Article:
I’ve taken up indoor climbing as a hobby. Nothing too serious, and no hanging off skyscrapers. Some friends of ours invited me along, and it was fun, physically and mentally demanding, and reasonably safe.
I have a general rule not to take up new hobbies that don’t have a social component. I spend more time alone (usually writing) than is probably good for my mental health (I may be an introvert, but I’m not a misanthrope), so any new activity must include other people. Climbing fits that, because I usually go with the friends (Ross and Katie). I should also mention that the climbing centre (Avid, in Ipswich) is a relaxed and friendly place, staffed entirely by really good climbers, who are always happy to advise on climbing technique, and make beginners feel welcome. It passes the ‘would I want my kids to train here test’- and yes, I do take my kids every now and then.
As you can imagine, being an experienced martial artist I picked up a lot of the basics quite quickly, and I’ve come up with an informal training approach that you might find useful to think about as it can be applied to any discipline.
As I see it, climbing has three aspects:
Or, if you prefer, mental, physical, and spiritual dimensions.
Mental training: Skill
Being able to see the route is a skill, and I’ll sometimes have to work out how to approach a particular route. Often, I can’t do it in my head, and have to get someone who knows what they’re doing to show me. But with experience comes the ability to see the way up. It’s very rewarding.
Physical training: Strength
My agility is perfectly up to the task- so far I haven’t failed on a route because of lack of flexibility. But strength? Oh my. Compared to climbers, martial artists like me are weak as underfed kittens. No, that’s not fair. Compared to climbers, my hands are weak as kittens. But my hands are actually pretty good…
Sometimes a route requires the ability to generate force in odd directions, and I find that even though I’m strong enough in most dimensions, I just have never needed to generate force that way before. It’s awesome.
Spiritual training: Bravery
As with all challenges, the key to growth is to get to the edge of failure. Because of my particular phobias, climbing can generate a kind of existential dread or terror that is really challenging to confront even though it’s a very safe space. It’s a lot like flying trapeze in that way (though actually less scary than that).
As regular readers will know, I’m always on the lookout for things that generate irrational levels of fear. Some routes in the climbing centre are really quite easy, but scare the crap out of me. Others are much harder, but not scary at all. Overhangs, and not being able to see the footholds, are both good stimulators of fear. Being able to generate irrational fear allows me to practise remaining calm when frightened.
Structuring the session around the three elements:
I go about twice a week, until my hands give out (usually about an hour). I structure each session like so:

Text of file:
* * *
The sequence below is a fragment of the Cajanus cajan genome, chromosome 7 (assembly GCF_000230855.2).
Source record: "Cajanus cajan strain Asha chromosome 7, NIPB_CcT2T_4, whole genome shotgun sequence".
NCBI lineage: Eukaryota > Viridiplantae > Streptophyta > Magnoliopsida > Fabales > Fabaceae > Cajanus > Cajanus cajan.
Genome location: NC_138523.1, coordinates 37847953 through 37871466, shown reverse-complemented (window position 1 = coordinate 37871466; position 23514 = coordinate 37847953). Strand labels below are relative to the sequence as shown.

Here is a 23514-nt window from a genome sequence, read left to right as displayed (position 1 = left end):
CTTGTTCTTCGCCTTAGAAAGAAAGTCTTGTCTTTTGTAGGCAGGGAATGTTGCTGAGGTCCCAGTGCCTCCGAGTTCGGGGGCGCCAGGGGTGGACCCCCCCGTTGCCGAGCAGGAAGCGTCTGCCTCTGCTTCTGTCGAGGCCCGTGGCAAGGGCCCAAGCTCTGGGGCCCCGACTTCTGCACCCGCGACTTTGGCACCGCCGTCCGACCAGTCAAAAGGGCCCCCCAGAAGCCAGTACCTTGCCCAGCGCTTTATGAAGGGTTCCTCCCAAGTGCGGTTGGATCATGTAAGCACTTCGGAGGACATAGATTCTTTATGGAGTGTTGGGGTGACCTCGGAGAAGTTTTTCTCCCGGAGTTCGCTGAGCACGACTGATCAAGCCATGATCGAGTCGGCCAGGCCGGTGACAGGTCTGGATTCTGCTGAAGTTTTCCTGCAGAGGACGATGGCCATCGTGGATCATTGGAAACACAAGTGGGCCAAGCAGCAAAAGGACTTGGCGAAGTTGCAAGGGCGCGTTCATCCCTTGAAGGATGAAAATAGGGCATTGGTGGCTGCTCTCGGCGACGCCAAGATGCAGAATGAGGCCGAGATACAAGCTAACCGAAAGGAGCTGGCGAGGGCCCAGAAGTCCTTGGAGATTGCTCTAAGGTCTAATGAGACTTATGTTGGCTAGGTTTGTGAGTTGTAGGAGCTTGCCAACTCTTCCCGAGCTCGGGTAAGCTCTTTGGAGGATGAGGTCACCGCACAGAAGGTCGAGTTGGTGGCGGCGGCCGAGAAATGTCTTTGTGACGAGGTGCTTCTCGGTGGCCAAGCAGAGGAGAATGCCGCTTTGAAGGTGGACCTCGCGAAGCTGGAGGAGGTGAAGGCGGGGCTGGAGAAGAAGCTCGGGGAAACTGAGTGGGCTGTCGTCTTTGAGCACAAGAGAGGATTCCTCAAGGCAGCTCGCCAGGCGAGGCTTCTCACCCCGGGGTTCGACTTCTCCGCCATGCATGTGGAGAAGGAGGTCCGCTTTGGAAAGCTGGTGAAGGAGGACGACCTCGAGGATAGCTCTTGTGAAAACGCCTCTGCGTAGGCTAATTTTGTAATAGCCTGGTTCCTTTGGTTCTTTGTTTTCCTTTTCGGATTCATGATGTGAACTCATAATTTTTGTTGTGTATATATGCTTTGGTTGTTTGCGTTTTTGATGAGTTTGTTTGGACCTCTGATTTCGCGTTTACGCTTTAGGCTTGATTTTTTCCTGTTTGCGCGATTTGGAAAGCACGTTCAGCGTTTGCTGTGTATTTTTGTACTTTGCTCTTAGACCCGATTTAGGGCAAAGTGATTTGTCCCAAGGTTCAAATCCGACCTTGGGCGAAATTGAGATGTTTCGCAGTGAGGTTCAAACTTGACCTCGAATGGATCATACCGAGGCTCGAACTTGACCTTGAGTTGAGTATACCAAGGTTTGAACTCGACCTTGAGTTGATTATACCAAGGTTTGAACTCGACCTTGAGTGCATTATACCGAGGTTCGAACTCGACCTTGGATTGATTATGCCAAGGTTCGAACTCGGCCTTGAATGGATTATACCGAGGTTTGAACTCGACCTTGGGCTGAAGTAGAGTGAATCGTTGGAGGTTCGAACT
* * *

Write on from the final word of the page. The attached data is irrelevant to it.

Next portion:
10-15 minutes warming up. This starts with normal warm-up stuff such as squats, quadripedal exercises (aka funny crawling), rolls and so on, and continues with relatively easy routes. I have no joint issues (thanks to decades of careful training, and no bad accidents), so I don’t have to be especially careful, but at the age of 45 it pays to have a cautious approach.
Then I look for technical challenges, especially routes I’ve failed on before. Figuring out how to get past the difficult bits. This is usually mostly mental. If the problem is near the end of the route, I’ll usually ‘cheat’ my way there, and just work on that one move until I’m happy with it. I try to avoid fatigue in this stage.
Then I do at least one scary bastard. One not-very-hard route gave me what felt like a panic attack. It was really unpleasant, but very useful for practising remaining in control when my amygdala is going haywire.
After the fear-practice, I go for physical exertion. At Avid they have a circuits wall, with numbered routes (you’re not supposed to skip a hold, and should go in order). They are really hard. My forearms feel like they’ve been mangled. It’s great.
If my feeling after the circuits is that I nailed it, I stop there. Otherwise, I’ll find a route I know I can do and climb that. Every session must end with a success, which is defined entirely subjectively.
On any given day, I’ll be feeling stupid, or weak, or fearful. I still challenge the weakest aspect, but more gently, spending more time on the areas where I feel up to the task.
One final thought: I don’t fall very often, and have yet to fall more than a metre or so. This is what limits my progress and, far more than technical skill, separates me from the expert climbers. They fall off the wall like apples off a tree in autumn. The place practically vibrates with really good climbers hitting the mats. But us beginners? We’re like limpets stuck to the wall.
The experts are that good because they are always pushing their boundaries. They are trying routes that are just out of their reach. And failing over and over again. I’ll never be that good because I’m not willing to risk those falls (even though the mats are deep and squishy). And that’s okay- my priorities are different, and I don’t mind how slowly I progress. I’m doing this for fun!